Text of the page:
The School of Nursing was rocked by tragedy last Wednesday, when five of its nearly 200 students were killed in a traffic accident on highway I-16 near Savannah.
Caitlyn Baggett, Morgan Bass, Emily Clark, Abbie Deloach and Catherine “McKay” Pittman were all “junior one” nursing students, meaning that they were in their first semester of nursing program. Brittney McDaniel and Megan Richards, also junior one students, were injured in the crash and treated for their injuries.
While the entire campus grieved the loss of those students, the nursing program and particularly the junior one class, felt that loss much more acutely.
This is likely due to the nature and structure of the nursing program, senior one (third semester) nursing student Kendall Arakawa said.
“It’s very close,” Arakawa said. “I wouldn’t discount how close the individuals in junior one are.”
Georgia Southern University’s nursing program is nationally acclaimed, ranked one of the top 100 in the country by U.S. News and World Report this year and getting in is competitive.
“We admit about a third of the students who apply,” Melissa Garno, director of the Bachelor of Science in Nursing program, said.
According to chair of the nursing school Sharon Radzyminski, the lowest GPA in the current junior one cohort is around 3.6. To even be admitted to the program, students must have already completed all their core curriculum requirement.
“We accept 50 students each semester, and those 50 that are accepted and begin will take the same courses with the same classmates for the next two years,” Garno said. “They get very, very close.”
The course load is extremely rigorous, Radzyminski said, but necessary to train nurses who are willing to serve and capable of managing all manner of situations.
“There is an enormous amount of work,” Radzyminski said.
Classes are generally four days a week, around eight in the morning to three or four in the afternoon. During their two years in the program, student nurses must also complete 1,000 hours of direct patient care, which they do by completing clinicals at local hospitals.
Baggett, Bass, Clark, Daniels, Deloach, Pittman and Richards, were on their way to their final clinical of the semester when their accident occurred.
“Students have to not just learn textbook information, take a test, move on. They literally have to transform themselves into another person,” Radzyminski said. “There’s no ‘I’ here anymore . . . I want, I want, I want, I need, I need, I need – gone. It’s about everything to do for somebody else.”
The School of Nursing is doing all it can to make sure its students have to work through the grieving process and make it to the end of the semester and beyond, Radzyminski said.
“We didn’t officially cancel anything because we understand that some people need the normal working of day to day life,” Radzyminski said. “So we didn’t cancel anything, but we didn’t require anyone to attend.”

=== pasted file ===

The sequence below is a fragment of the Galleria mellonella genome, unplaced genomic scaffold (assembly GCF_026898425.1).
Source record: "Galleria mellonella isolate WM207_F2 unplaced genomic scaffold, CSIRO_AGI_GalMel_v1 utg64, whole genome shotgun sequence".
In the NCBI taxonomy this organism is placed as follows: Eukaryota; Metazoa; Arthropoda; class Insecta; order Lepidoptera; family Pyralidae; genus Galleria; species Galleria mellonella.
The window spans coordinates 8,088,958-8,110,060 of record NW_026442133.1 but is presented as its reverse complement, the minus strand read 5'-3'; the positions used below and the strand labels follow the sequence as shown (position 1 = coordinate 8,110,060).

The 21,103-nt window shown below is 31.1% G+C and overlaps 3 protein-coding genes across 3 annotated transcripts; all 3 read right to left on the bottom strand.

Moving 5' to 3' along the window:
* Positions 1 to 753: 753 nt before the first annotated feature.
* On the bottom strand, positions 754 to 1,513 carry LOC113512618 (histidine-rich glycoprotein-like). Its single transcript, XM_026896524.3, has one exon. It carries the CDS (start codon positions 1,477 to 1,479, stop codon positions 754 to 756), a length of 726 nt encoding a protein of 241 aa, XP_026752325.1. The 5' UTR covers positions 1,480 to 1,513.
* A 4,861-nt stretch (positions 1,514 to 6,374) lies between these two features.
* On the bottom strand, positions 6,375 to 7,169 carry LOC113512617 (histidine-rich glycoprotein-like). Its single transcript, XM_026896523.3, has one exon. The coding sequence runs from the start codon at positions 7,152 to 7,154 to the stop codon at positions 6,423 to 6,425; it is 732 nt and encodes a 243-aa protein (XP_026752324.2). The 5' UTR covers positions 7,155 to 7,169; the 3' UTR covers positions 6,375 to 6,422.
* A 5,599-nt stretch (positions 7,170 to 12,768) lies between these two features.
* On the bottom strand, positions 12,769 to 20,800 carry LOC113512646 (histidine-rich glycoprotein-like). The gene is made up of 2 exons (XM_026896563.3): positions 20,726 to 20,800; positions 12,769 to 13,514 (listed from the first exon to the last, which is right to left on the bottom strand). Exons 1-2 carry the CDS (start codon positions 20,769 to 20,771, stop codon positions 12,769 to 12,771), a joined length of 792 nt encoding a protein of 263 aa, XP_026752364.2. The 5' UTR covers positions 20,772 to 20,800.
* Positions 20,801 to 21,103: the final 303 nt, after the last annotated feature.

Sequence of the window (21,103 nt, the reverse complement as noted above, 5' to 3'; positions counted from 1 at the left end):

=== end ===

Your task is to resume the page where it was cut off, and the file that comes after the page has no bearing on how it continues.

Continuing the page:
The program wanted to make sure that any students who wanted to attend funeral services or go home to be with family were able to do so, she said. They also extended deadlines on all projects until the very last day of class. Any students who feel like they are unable to complete the coursework this semester will be allowed to take incompletes and work on finishing their work over the summer.
Aside from academic support, Radzyminski said that the faculty, who are also grieving, are doing all they can to make sure students have emotional support as well. Not only by making sure they are aware of counseling services, but by simply being there for those who need it.
“So much of grief is just that physical need to be with somebody else and to know that that somebody else is going to accept what you’re going through, and that’s what we’re trying to do,” Radzyminski said. “We understand that some people need to be completely alone and we leave them alone. We understand that some people just really need to be held and we’ll hold them.”
In their memory
Nursing schools from all over the country have reached out to GSU’s School of Nursing in support, sending flowers, planting trees and making plans to start scholarship funds in the fallen students’ honor, Radzyminski said.
The nursing students of GSU themselves have met to discuss what they feel would be the best way to honor their lost classmates, and while nothing has been decided for sure, Radzyminski said that students seemed particularly fond of the idea of a commemorative wreath.
The wreath would hang on the first floor of the nursing building and be made of grapevines and decorated Georgia Southern colors and apricot roses, to symbolize the profession of nursing.
“And as students graduate from the program, they would tie a little ribbon around one of the branches in memory of these five as they themselves become a professional nurse,” Radzyminski said.
Garno expects that in the long run, this tragedy will bring the junior one class and the nursing school closer as a whole.
“They get up together, they go to classes together, they eat together, they study together, they live together,” Garno said. “These aren’t just casual acquaintances -they’re sisters.”